Behavioural Change: Why a letter in the post won’t work

Covid-19 News | Economy & Politics | Reports

Written by Roger Philby, CEO of The Chemistry Group 

Over the past couple of weeks, households across the UK received a letter from the Government outlining important COVID-19 health advice, including rules on leaving the house and social distancing. Yet I can say with confidence that such a letter will fail to elicit any form of meaningful change in the public’s behaviour towards minimising the spread of the virus.

A letter in the post will not change behaviour because knowledge is not behaviour. If it were, we wouldn’t speed, smoke or fail to keep a 2m social distance from each other when we know that these things are bad for us and everyone around us.

In my time at The Chemistry Group, we have helped many companies create effective organisational change, and in the process have identified some key principles that will be useful for people undergoing the fairly major, enforced changes that are our current reality. These principles will not only help now but will also be vital for those determined to emerge from the current crisis stronger and more successful than before.

Firstly, let me rewind to why and how we developed these principles.

Chemistry has just finished a big piece of insight work for an FTSE 100 multinational organisation. The client was worried that with a huge change of context (post-financial crash) salespeople were struggling with new ways of working

Anticipating this the client had put their 150 managers through rigorous and extensive management training. Chemistry’s data clearly showed that most of the managers had the Intellect, Personality, Motivation and Experience to succeed, they just weren’t. The problem was that the organisation had conflated knowledge with behaviour.

This organisation needed to focus on three behaviours to turn around its revenue gap, only three:

  • developing others through active coaching and mentoring
  • setting realistic targets and monitoring them to give feedback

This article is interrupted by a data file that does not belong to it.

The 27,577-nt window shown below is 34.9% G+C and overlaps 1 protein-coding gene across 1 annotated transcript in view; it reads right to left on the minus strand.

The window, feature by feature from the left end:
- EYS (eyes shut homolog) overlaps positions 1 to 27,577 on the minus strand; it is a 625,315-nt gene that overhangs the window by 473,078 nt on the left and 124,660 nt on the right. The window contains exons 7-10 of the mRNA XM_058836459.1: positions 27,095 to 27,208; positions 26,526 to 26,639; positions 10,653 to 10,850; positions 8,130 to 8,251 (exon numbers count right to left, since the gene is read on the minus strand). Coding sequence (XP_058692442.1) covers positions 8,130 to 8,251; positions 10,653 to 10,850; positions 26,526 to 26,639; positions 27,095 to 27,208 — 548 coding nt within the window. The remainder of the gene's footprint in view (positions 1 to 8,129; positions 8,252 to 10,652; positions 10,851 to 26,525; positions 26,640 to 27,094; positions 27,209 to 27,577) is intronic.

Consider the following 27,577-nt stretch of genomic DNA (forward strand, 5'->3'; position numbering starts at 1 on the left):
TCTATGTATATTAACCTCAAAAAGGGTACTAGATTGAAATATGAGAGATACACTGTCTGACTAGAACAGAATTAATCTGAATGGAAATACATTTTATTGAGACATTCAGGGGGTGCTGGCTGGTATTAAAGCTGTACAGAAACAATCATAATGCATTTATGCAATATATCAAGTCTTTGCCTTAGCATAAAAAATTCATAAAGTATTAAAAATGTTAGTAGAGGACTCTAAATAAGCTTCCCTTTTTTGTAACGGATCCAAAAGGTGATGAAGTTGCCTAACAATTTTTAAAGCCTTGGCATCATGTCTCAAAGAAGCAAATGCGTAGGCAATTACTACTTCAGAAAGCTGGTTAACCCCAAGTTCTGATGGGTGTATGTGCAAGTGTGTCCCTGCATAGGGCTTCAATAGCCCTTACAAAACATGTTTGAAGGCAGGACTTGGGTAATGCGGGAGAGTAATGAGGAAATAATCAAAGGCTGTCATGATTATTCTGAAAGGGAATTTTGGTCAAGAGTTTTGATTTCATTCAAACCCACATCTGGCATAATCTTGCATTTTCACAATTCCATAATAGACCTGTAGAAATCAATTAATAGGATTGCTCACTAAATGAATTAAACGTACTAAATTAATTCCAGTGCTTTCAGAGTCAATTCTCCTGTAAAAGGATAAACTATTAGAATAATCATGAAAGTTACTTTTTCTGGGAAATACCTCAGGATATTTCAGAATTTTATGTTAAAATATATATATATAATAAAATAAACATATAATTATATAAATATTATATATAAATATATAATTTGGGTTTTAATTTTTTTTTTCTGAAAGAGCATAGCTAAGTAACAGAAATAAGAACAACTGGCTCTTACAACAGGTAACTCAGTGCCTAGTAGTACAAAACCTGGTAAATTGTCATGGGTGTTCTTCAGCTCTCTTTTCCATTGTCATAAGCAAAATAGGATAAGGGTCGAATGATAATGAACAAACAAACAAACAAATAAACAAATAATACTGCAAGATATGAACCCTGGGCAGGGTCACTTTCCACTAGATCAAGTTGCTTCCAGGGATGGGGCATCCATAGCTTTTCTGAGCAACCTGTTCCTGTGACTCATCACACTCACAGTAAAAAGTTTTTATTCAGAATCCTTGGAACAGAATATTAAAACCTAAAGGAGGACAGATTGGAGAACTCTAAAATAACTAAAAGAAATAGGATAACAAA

• robust idea exploration to enable effective decision making

When the client challenged us to help them implement these behaviours, we started gathering information, looking for data-driven insights. What was out there in the world of training/learning & development could help initiate scale behavioural change?

It turns out weight loss is a perfect analogy for what is wrong with training in organisations. Like all of us that have struggled to lose weight, these sales managers knew what to do, they just didn’t do it. I know I need to exercise and run a calorie deficit, I even know what to eat and what exercises to do…I just don’t do it?  Why not?  Because I don’t have time, because I have other pressing things to do, because, because, because.  How many times have you run those kinds of thoughts through your head at home and at work?  If you are anything like me, too many to count.

Within three weeks we had studied Weight Watchers and Alcoholics Anonymous and within six weeks we had a behavioural change methodology that scaled across an organisation of 1,000+ people.  We have illustrated three of them below:

One step at a time

Do one thing at a time, get great at it, be consistent, then do the next thing. In the above example, we worked on one behaviour for 3 months and only when we hit a level of consistency did we introduce the next behaviour.

Finally, focus on managers of people. For our client, just 150 managers caused a wave of behavioural change that turned around an organisation’s fortunes. 7% behind their target in February, the organisation ended up beating it by 14%, achieving the market-leading position for the first time in 8 years and receiving industry-wide accolades.

Create a support network

Make the behavioural change in groups, at Chemistry we call them Pods. There is a reason all WW classes and AA meetings are groups of people. Behavioural change is hard, you need support from people who are all going through the same change.

Not only does instituting the change in a group encourage support – it also adds motivation. Whether people lack rigorous self-discipline or have a competitive streak that means they perform best against others, a group dynamic can motivate people to adopt the behaviours they know they should more quickly, and more effectively.

Choose the right leader

Behavioural change has to be led by one of the cohort going through the change, not an expert. The person leading the WW class was often not the kind of fitness influencer we see plastered all over social media, that’s the point. Managers are far more likely to listen to one of their peers who has achieved the change they are trying to make and accept candid feedback from this person.

Having a peer in the behavioural change process is also likely to result in more effective and accurate feedback, as they will have a more in-depth and immediate experience of the context and process, rather than just a finished idea of what the end result should look like.

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